Low PPBT and GPBT individual and assembly performance and speed scores explain why participants reported that writing, typing, manipulating small objects, and performing household duties were the most problematic. People with MS and other neurological disorders have fine motor deficits that affect manual dexterity while performing daily tasks (Gorniak et al., 2014). Activities of daily living involved with self-care, productivity, and leisure require coordination of hand movements to manipulate objects or tools. When tasks require one hand, or if one hand is slower than the other, the task will be difficult to perform.
Participants reported frequently dropping objects or experiencing low hand strength as a common symptom during and after an exacerbation. Impaired fine motor skills or coordination, including a tendency to drop objects, decreased intrinsic hand strength, and limited ability to manipulate tools, can decrease the ability to perform daily tasks that require fine motor skills (Gorniak et al., 2014). Krishnan and Jaric (2008) found lower scores for task performance and coordination, as measured with static and dynamic manipulation grip tool devices. These findings agreed with previous reports (Lexell, 2009) indicating that fine motor testing is important in identifying changes in performance over time for people with MS.
The hypothesis that young adults with MS would have low satisfaction with performance involving fine motor skills was confirmed and corroborated previous findings (Gorniak et al., 2014; Lexell, 2009; Lexell et al., 2006, 2014; Tal-Saban et al., 2014). Gorniak et al. (2014) found a correlation between impaired upper extremity movements and the perception of overall functional ability among those with MS. In this study, young adults with MS were unsatisfied with their performance on 34 age-related tasks involving fine motor skills that are required for self-care, productivity, and leisure. These findings are consistent with those of Lexell (2009), who found that people with MS have problems with self-care and household tasks and that many need financial and practical help to manage daily life. Tal-Saban et al. (2014) found a relationship between motor coordination and the effect of the symptoms of MS on daily functioning.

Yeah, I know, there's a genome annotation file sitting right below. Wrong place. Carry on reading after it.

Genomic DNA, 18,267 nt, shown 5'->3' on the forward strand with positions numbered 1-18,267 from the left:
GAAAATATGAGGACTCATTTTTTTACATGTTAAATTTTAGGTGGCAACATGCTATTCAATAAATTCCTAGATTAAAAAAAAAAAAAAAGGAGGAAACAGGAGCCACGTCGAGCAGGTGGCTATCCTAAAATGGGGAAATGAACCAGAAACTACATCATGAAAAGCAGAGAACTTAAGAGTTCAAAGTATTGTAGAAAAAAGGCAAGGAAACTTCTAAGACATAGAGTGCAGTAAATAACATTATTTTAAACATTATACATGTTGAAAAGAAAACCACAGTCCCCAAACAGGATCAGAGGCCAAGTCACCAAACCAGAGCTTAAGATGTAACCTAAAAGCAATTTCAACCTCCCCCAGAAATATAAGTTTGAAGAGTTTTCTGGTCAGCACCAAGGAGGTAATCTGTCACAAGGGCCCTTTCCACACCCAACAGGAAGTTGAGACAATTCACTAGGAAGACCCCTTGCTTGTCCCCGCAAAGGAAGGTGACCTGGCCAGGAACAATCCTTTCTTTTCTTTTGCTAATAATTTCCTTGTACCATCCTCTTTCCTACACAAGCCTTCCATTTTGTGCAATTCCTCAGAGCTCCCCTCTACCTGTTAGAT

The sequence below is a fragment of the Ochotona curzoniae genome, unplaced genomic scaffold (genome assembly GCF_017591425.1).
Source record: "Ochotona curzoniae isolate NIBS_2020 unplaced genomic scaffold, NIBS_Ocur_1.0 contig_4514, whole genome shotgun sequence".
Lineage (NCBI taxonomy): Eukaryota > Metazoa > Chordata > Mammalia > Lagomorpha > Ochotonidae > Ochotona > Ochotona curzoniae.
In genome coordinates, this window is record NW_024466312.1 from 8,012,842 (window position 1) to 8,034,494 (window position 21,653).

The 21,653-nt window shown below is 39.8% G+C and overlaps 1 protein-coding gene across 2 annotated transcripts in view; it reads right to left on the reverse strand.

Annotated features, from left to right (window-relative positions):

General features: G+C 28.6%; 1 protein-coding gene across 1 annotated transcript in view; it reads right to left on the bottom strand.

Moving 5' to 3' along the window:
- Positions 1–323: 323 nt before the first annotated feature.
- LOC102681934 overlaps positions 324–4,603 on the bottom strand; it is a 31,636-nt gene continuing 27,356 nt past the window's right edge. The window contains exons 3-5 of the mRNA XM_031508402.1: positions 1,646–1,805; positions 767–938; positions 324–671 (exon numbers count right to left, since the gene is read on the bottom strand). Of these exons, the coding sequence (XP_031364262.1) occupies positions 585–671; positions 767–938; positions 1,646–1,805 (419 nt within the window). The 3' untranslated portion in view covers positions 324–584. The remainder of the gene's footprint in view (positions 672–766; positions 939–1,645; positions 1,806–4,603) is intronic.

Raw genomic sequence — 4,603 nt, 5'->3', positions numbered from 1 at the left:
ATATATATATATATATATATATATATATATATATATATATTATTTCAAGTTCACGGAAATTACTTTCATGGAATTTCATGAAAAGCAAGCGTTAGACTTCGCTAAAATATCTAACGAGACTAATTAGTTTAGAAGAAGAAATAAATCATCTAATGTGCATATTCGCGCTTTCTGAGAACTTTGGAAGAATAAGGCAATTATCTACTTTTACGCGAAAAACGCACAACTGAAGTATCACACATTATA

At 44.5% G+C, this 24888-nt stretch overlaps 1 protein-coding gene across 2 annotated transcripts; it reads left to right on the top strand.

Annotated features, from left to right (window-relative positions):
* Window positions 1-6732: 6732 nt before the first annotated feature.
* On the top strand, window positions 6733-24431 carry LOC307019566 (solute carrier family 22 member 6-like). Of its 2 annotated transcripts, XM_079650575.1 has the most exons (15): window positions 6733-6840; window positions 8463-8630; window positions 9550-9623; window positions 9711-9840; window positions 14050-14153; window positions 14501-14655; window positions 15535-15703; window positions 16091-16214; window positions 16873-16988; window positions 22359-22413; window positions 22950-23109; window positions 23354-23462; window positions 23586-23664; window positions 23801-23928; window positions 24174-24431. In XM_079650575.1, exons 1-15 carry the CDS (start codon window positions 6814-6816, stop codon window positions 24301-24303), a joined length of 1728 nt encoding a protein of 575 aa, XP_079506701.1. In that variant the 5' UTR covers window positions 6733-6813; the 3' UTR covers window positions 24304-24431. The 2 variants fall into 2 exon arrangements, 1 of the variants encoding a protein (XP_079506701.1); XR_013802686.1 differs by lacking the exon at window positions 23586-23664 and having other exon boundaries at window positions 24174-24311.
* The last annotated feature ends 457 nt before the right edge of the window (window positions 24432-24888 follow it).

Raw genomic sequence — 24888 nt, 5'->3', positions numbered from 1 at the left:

The finding that 35% of participants scored their perceived performance higher than their perceived satisfaction indicates that they believed that they could perform tasks but were not satisfied with the way they completed them. This finding is consistent with the conclusions of Lexell et al. (2006), who found similar ratings of perceived difficulty in chosen occupations and unsatisfactory performance.
The occupations that were most frequently identified and scored low on satisfaction were shaving and applying makeup, printing, writing or typing letters, manipulating small objects, performing household care, and managing fasteners. These are core occupations that require fine motor skills. This finding is consistent with the work of Lexell et al. (2014) that showed that in a group of 43 people with MS, the most frequently reported problems were in the areas of self-care (63%) and productivity (24%). On a scale of 1 to 10, participants rated their perceived satisfaction an average of 3.03 for self-care and 4.15 for productivity.
In our study, only 3 of the 40 participants rated both performance and satisfaction as high (10), regardless of their lower fine motor scores. One participant indicated that she was satisfied with her performance on tasks, regardless of the degree to which fine motor symptoms limited performance. Despite poor performance, her optimism may be explained as satisfaction with completing the task, regardless of how it was completed, such as with the use of grasping compensation.
Implications for Occupational Therapy Practice
Occupational therapists have an important role in addressing the effects of fine motor deficits on the occupations of young adults with MS. With use of the Occupational Therapy Performance Framework (American Occupational Therapy Association, 2014), occupational therapists have a point of reference in understanding the effect of fine motor skills of young adults with MS and the meaningful occupations they perform.